But there is one great, good thing about this tax collector. He knows and acknowledges exactly what he is. Everything about him speaks of humility and repentance:

  • from the position he chose “standing far off,” says Jesus, that is, on the back edge of the crowd, away from the holiest place in the Temple,
  • to the posture he assumed he “would not even look up to heaven,” which was the normal Jewish attitude of prayer, but instead stood with head and eyes downcast,
  • to the action he took he stood there “beating his breast,”
  • and finally, to the prayer he offered.

Contrasting Prayers

Just as these two men present very different appearances and attitudes, so they offered radically contrasting prayers. The Pharisee prayed about himself. In contemporary terms, his prayer went something like this:

“Well, Lord, as you know, I’m not a drunk, or a thief. I don’t cheat on my wife. Thank you so much. I really enjoy worship. I go to church and Sunday School every week. And I belong to a small group Bible study for prayer and accountability. I really love to give. I not only tithe to the church, but I give regularly to four different ministries, and I’ve got the thank-you gifts to prove it. I just want to praise you, Lord, for my I mean your faithfulness. I’m just so thankful I’m not like other people, especially like that guy sitting in the back over there, the one who’s living such a sinful life. Of course I give you all the glory!”

The Pharisee’s effort wasn’t so much a prayer as it was an exercise in self-congratulation. His major problem is that he is looking around to compare himself to others. That’s why he comes off so well in his own opinion instead of looking only up to God. Do that and it will overwhelm you with a sense of your own unworthiness.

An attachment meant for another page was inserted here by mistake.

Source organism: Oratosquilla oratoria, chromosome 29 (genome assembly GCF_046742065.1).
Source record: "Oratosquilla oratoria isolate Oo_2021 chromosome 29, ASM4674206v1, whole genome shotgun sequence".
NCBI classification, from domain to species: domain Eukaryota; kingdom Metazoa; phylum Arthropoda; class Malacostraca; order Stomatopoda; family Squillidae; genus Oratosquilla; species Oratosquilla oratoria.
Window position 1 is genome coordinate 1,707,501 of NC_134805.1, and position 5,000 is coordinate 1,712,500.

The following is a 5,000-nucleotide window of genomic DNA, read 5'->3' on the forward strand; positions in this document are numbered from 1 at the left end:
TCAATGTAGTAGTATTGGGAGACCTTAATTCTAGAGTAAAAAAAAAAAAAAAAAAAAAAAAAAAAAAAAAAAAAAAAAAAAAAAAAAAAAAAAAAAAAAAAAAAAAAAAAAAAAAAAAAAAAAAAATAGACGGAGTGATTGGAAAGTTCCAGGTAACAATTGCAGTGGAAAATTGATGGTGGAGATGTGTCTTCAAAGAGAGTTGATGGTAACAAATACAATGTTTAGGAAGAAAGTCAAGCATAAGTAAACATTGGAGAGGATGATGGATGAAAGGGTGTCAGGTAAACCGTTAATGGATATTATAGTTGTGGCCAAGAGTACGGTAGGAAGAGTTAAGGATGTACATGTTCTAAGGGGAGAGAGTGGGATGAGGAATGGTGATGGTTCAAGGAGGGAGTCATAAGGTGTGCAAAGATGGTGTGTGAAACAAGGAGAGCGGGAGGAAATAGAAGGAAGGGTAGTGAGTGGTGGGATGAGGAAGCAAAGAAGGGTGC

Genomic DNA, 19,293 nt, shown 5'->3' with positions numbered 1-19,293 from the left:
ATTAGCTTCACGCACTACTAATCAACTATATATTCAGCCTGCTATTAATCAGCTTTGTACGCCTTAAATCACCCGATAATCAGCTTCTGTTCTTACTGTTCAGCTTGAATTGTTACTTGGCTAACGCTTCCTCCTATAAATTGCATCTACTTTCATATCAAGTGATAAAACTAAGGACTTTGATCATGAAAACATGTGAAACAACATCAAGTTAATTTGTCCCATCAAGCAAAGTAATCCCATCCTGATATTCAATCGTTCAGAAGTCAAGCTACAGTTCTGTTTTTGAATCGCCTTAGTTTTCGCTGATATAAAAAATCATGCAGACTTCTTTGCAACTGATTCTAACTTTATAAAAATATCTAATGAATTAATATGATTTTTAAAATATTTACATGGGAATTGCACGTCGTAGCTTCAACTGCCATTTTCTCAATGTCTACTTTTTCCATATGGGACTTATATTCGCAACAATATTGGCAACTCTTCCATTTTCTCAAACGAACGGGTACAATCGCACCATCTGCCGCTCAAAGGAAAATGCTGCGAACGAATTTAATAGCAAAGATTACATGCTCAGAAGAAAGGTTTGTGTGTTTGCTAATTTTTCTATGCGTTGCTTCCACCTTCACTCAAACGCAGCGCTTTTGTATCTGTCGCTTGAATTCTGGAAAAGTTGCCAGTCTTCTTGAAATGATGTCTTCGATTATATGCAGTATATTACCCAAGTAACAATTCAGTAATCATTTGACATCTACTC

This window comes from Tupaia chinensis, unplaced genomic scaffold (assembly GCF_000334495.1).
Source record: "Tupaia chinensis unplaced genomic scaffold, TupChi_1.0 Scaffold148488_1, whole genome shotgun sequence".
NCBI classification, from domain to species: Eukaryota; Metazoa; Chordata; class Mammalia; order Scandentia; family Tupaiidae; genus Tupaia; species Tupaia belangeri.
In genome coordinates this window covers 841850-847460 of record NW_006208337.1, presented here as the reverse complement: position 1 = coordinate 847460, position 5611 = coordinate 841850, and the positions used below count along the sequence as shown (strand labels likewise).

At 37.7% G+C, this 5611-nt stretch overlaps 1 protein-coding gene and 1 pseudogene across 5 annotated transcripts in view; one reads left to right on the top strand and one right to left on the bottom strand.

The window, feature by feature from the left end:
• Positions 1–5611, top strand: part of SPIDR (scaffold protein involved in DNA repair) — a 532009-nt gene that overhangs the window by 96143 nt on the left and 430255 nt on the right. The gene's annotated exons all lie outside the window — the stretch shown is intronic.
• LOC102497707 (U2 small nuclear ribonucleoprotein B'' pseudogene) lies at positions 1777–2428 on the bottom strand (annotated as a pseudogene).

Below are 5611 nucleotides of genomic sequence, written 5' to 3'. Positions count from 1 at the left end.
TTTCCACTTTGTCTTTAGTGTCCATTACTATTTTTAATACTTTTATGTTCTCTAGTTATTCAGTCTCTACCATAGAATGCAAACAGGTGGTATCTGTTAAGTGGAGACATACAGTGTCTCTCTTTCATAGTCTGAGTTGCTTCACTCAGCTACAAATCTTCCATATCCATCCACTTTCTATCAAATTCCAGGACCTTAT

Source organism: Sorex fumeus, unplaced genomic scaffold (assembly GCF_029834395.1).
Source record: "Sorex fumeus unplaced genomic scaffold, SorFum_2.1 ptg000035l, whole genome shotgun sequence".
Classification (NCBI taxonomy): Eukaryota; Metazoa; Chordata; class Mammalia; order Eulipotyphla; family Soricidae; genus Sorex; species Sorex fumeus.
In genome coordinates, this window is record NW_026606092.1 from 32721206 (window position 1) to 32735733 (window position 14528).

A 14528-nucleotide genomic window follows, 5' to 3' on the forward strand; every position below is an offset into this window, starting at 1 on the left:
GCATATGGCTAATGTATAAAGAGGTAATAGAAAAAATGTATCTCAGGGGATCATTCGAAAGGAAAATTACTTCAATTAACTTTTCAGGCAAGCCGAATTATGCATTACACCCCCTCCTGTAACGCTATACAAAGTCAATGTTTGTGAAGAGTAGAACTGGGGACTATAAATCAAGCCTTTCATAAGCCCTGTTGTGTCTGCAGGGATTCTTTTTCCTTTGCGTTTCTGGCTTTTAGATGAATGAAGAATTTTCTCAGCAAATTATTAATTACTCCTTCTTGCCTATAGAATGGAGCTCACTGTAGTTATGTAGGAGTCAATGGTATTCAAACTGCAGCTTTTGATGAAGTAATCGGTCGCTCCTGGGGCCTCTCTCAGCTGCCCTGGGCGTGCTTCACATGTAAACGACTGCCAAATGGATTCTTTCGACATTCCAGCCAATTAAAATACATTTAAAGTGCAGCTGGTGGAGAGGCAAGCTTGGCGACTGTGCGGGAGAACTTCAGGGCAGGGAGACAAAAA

What about the tax collector? He shows us the proper spirit, the right attitude, in which to approach an infinitely holy and yet infinitely gracious God. His prayer is direct and to the point:

“God, be merciful to me, a sinner.” He prayed for nothing but mercy because that was all he dared to ask for, and he knew, I think, he didn’t even deserve that. Alone with his sin, this man could only cry out and cast himself on the graciousness of the Lord.

Martin Luther said, “It is the beggars before God who are blessed, and we are all beggars.” This is a beggar’s prayer no excuses, no attempts at self-defense or self-justification, no boasting, just a cry for help. The eastern Orthodox churches have developed a practice of prayer based on this tax collector’s simple heart-cry. It’s called the Jesus prayer, and it goes like this: “Lord Jesus Christ, Son of God, have mercy on me, a sinner.” The goal is to repeat this prayer continually, whether silently or aloud, until it becomes as natural to us as breathing in and breathing out. “Lord Jesus Christ, Son of God, have mercy upon me, a sinner.” That is a prayer with power.

Listen to the punch line Jesus adds at the conclusion of the parable. Speaking of the despised tax collector, a man whom every respectable Jew would have considered to be beyond any hope of forgiveness, Jesus says, “I tell you, this man went down to his home justified (that is, made right with God) rather than the other,” meaning the Pharisee, the guy everyone would have thought was God’s best friend. And then Jesus adds a final word of application: “for all who exalt themselves will be humbled, but all who humble themselves will be exalted.” Perhaps he learned that truth from his mother Mary, who sang of the God who “has scattered the proud in the thoughts of their hearts;” who “has brought down the powerful from their thrones, and lifted up the lowly” and “has filled the hungry with good things, and sent the rich away empty” (Luke 1:51-53). “God opposes the proud but gives grace to the humble” (1 Peter 5:5).

That truth presents us with a clear choice: self-exaltation now, leading to eventual humiliation, or self-humbling now leading to eventual exaltation. Or to put it in a slightly different way we can humble ourselves now, recognize and acknowledge that we are sinners, and in repentance pray the Jesus’ prayer, knowing that God someday will lift us up to the glory of salvation. Or we can go on in proud self-righteousness to our ultimate destruction where God will humiliate us. Which way do you choose?